Moral problems in the research-practice distinction and in oversight systems to protect patients (The Daniel W. Foster, M.D., Visiting Lectureship in Medical Ethics)

Content Notes


This presentation concerns whether we have good reasons for our sharp division of the biomedical world into research and practice, while requiring ethical oversight systems only for research. The first consideration is backward looking in history: how and why required institutional ethics review committees emerged in the 1970s with a burdensome network of rules and oversight systems for clinical research, while creating nothing truly comparable for clinical medicine. The second consideration is future-regarding: how and why we need to change the current oversight system to protect patients to include clinical medicine, not merely clinical research. The third consideration is how a healthcare system ideally should be constructed to integrate health care with rapid input of research information, while also creating better systems of ethics review and ones that do not under-regulate but also do not over-regulate. Extensive adjustments in the current system of review will be needed to meet these goals.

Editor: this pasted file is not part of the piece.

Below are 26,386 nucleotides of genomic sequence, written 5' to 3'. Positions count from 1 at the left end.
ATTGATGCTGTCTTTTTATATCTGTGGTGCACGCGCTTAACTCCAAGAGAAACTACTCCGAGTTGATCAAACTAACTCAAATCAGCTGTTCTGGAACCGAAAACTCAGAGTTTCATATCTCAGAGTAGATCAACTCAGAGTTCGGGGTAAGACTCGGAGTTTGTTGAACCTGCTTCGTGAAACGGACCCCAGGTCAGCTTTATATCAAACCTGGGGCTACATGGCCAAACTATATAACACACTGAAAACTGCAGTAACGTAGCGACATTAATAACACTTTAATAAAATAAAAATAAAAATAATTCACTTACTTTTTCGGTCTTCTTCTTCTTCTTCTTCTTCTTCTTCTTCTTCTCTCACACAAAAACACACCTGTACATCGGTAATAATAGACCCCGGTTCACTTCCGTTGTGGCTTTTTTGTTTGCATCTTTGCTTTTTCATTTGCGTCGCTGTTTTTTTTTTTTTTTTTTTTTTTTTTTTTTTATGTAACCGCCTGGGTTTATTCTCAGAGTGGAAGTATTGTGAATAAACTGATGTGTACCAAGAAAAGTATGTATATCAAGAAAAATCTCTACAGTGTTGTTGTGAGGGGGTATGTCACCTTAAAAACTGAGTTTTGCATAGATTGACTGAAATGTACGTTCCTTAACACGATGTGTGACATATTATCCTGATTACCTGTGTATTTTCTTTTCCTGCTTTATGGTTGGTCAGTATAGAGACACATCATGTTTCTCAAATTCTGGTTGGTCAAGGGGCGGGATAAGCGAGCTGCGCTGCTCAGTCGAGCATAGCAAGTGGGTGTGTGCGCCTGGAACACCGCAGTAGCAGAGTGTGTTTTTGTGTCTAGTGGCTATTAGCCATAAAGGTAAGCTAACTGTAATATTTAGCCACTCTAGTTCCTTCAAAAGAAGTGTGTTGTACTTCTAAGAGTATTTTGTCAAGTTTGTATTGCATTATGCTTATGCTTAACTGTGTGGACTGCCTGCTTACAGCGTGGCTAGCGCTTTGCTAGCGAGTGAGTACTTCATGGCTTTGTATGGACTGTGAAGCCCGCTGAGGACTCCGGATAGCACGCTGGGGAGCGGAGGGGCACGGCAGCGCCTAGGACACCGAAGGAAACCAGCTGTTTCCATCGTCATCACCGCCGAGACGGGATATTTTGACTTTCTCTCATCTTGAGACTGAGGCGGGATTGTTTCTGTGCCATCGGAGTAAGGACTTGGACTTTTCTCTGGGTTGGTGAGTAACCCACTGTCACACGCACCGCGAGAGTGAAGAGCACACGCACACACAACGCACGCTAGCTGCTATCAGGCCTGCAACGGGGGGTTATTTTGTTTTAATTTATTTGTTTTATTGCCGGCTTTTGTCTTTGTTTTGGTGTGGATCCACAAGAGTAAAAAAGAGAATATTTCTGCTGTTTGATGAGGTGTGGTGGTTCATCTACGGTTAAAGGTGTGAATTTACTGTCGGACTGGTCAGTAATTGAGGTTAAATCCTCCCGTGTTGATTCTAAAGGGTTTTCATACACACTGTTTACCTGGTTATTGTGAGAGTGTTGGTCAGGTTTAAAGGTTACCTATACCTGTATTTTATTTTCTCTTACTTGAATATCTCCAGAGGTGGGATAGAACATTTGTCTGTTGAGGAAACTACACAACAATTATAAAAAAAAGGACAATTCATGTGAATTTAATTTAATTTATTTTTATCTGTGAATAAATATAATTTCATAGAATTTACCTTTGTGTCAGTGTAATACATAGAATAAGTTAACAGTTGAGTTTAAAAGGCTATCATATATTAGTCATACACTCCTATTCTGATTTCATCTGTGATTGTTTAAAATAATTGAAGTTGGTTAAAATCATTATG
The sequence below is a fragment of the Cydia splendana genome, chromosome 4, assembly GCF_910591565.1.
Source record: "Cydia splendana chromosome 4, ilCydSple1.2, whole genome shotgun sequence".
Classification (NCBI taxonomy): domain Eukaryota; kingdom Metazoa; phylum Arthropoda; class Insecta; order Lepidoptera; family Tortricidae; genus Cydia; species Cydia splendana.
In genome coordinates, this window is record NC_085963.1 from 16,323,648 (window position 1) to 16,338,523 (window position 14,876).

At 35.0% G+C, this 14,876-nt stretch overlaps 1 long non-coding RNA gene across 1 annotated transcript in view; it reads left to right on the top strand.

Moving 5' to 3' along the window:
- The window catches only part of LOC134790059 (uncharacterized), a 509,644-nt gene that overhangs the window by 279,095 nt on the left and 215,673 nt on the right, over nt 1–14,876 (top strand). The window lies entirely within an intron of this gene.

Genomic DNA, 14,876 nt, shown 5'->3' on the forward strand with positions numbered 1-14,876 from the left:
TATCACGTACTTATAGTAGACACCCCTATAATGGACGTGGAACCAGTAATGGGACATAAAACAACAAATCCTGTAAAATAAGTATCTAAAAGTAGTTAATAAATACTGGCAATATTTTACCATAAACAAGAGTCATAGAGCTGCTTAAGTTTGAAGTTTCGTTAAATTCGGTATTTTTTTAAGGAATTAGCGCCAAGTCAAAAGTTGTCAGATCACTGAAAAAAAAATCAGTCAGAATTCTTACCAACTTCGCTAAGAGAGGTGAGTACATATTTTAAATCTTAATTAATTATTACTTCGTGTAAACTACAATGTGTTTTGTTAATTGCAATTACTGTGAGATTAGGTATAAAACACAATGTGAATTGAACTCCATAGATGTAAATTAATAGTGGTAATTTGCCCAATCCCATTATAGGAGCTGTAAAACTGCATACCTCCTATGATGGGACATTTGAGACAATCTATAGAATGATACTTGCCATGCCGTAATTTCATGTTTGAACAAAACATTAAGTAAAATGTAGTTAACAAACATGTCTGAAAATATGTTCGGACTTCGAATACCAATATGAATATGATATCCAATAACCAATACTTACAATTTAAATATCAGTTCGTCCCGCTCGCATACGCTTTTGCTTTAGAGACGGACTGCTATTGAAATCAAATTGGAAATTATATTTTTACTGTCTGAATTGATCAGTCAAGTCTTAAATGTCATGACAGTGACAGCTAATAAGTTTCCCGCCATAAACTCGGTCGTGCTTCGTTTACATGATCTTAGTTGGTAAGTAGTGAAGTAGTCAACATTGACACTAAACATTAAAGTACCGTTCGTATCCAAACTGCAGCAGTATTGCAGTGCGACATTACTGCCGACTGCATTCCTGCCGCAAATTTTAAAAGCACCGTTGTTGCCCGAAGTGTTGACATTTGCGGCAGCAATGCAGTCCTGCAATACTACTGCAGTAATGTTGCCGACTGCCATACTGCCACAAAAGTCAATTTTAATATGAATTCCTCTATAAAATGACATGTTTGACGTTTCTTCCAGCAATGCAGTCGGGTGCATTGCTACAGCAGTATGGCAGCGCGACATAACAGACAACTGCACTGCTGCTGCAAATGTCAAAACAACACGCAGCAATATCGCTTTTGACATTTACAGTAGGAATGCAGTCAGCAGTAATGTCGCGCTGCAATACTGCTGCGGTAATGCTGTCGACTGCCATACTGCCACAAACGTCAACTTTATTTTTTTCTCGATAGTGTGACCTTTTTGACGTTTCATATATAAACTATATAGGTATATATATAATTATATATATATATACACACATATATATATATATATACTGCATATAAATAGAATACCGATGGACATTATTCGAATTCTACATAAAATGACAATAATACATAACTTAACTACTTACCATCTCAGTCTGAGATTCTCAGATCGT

General Notes

The Daniel W. Foster M.D. Visiting Lectureship in Medical Ethics (in Conjunction with Ethics Grand Rounds). Tuesday, November 11, 2014; noon to 1 p.m.; Room D1.602. "Moral Problems in the Research-Practice Distinction and in Oversight Systems to Protect Patients". Tom L. Beauchamp, Ph.D. Professor of Philosophy & Senior Research Scholar, The Kennedy Institute of Ethics, Georgetown University.

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